Do you have an available room in your home or are you looking for affordable housing in Monterey County? If so, please visit our website to find more information and submit an inquiry form. You can also reach out to Doris Beckman directly at dbeckman@covia.org or 831-760-5529. We look forward to hearing from you!

Home Match’s expansion into Monterey would not have been possible without support from funders, endorsers, and supporters, including the Monterey County’s Department of Social Services Aging and Adult Services, and the Monterey Peninsula Foundation – host of the AT&T Pebble Beach Pro-Am. In addition, funding was provided in part by a grant from the Margaret L. Musser Field of Interest fund of the Community Foundation for Monterey County. Thank you to everyone who helped make Home Match Monterey possible:

Funders:

Endorsements:

Supporters:

Spring Lake Village: If you have questions or would like to update us on your whereabouts, please call 707-538-8400 or contact us at info@covia.org.  

Wednesday, October 21 10:20 am

CalFire reports that the Glass Fire is 100% contained as of 11:00 am Tuesday, October 20th. All of us send our deepest gratitude to our first responders for everything they have done to protect Spring Lake Village, Friends House, and the greater Sonoma and Napa County community during this fire. 

Monday, October 19 11:00 am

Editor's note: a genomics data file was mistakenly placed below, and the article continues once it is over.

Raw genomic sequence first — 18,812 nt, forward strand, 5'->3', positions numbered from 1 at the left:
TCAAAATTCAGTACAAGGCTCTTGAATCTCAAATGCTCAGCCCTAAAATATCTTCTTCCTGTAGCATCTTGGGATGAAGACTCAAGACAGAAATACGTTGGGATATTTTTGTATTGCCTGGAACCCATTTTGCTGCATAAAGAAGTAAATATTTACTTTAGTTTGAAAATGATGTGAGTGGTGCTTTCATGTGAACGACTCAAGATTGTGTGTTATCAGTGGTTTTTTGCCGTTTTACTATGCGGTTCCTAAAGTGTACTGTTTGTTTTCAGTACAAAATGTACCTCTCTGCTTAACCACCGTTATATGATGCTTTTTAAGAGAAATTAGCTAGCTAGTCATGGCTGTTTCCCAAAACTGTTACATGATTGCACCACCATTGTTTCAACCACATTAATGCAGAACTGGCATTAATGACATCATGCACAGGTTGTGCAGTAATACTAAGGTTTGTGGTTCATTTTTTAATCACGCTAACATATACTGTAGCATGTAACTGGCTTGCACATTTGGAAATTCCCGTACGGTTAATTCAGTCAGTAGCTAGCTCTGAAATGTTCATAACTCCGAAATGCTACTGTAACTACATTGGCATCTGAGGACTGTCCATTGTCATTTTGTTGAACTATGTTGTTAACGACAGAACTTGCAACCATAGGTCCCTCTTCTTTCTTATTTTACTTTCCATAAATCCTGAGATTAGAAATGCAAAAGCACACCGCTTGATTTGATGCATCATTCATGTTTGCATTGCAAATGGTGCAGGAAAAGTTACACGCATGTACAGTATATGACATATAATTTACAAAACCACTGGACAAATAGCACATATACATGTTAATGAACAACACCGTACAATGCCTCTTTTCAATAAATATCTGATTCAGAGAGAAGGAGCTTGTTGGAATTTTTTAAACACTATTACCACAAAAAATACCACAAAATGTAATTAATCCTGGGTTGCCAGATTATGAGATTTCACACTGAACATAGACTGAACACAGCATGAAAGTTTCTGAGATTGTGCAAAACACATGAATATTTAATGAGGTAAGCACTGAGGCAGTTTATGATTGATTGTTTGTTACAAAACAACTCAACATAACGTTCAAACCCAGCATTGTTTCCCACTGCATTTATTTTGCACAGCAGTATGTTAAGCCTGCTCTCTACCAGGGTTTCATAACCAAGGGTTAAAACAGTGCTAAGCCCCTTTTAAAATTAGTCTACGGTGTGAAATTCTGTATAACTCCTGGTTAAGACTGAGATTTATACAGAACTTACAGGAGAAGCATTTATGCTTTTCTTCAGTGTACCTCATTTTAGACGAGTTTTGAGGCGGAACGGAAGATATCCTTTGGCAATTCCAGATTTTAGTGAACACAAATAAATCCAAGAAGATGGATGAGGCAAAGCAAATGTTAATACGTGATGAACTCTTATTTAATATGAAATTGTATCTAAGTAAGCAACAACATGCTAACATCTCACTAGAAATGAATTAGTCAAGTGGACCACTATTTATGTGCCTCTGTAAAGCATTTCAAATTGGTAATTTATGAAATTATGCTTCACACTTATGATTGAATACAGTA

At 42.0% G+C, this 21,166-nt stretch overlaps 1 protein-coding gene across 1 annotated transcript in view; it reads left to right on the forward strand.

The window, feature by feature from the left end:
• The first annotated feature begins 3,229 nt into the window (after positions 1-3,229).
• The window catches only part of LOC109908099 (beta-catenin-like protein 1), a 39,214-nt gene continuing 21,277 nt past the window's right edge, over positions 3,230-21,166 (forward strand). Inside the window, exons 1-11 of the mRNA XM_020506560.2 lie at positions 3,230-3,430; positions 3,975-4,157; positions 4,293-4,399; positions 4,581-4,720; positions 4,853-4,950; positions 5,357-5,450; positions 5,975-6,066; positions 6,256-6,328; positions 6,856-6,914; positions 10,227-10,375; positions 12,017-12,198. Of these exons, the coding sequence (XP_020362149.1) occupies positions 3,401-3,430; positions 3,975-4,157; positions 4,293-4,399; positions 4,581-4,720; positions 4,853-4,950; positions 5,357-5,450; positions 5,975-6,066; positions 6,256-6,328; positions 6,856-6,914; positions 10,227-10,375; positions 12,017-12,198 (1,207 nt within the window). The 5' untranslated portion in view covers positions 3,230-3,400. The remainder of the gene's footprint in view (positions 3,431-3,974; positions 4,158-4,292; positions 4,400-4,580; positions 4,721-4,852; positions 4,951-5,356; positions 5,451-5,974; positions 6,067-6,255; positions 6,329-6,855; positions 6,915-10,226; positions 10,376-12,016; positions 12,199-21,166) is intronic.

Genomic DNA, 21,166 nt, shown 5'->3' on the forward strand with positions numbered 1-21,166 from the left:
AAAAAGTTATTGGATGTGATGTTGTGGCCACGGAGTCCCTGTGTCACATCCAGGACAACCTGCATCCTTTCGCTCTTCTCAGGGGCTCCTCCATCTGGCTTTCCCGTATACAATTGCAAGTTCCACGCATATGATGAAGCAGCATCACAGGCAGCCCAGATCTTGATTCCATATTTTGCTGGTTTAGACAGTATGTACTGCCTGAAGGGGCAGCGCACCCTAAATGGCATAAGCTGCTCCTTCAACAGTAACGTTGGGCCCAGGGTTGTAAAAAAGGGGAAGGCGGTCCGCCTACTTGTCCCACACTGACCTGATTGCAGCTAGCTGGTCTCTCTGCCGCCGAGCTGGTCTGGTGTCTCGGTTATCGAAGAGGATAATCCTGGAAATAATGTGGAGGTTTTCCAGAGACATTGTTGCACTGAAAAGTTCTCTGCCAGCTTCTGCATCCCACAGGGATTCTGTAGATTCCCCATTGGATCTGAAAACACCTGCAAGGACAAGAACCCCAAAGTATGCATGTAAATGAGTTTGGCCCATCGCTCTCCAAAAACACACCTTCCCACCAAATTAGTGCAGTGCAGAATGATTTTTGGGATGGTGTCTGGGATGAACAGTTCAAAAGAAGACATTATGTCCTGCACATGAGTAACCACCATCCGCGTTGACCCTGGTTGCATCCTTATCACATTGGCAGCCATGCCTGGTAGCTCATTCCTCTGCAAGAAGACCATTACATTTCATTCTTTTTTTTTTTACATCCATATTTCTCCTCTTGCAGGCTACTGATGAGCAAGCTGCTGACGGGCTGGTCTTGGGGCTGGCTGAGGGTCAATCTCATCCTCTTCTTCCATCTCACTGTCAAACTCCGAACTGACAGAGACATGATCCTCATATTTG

We are happy to report that our Skilled Nursing Facility was granted approval by the State to reopen and residents will be returning throughout this week. 

Other than our SNF residents and residents already on our list for an extended absence, all Spring Lake Village residents have returned.  

Thank you to everyone who helped our residents stay safe throughout the evacuation. 

Thursday, October 15 9:20 am

The recording of yesterday’s Zoom update is available here, and the Q & A document is here. Unless something changes significantly, this is the final SLV update Zoom call related to the evacuation. Michael will resume regular written updates starting today and weekly resident meetings next Wednesday, October 20.  We will provide updates to this webpage only when there are significant changes or items to report. 

Thank you to everyone who helped us get through this evacuation.

Wednesday, October 14 5:25 pm

Residents are continuing to return to Spring Lake Village and getting tested upon arrival. So far, all tests have come back negative.

Independent Living residents who have yet to return may come back between 8:00 – 4:30 tomorrow or Friday. Please pull into the main parking lot as directed and wait to get tested before returning to your residence. If you have any questions or concerns about arrival times, or need to make arrangements to return at another time, please call 707-538-8400.

There will be a survey of our Skilled Nursing Facility conducted by the Office of Statewide Health Planning and Development (OSHPD) on Friday. If we pass the survey, Spring Lake Village will be able to start bringing back Skilled Nursing residents on Monday of next week. 

The recording and Q & A of today’s update will be posted in the morning. 

Tuesday, October 13 5:00 pm

Our next Spring Lake Village Community Update will take place tomorrow, Wednesday, October 14 at 3:00. Please click the link below to join the webinar:
https://esc.zoom.us/j/92133574393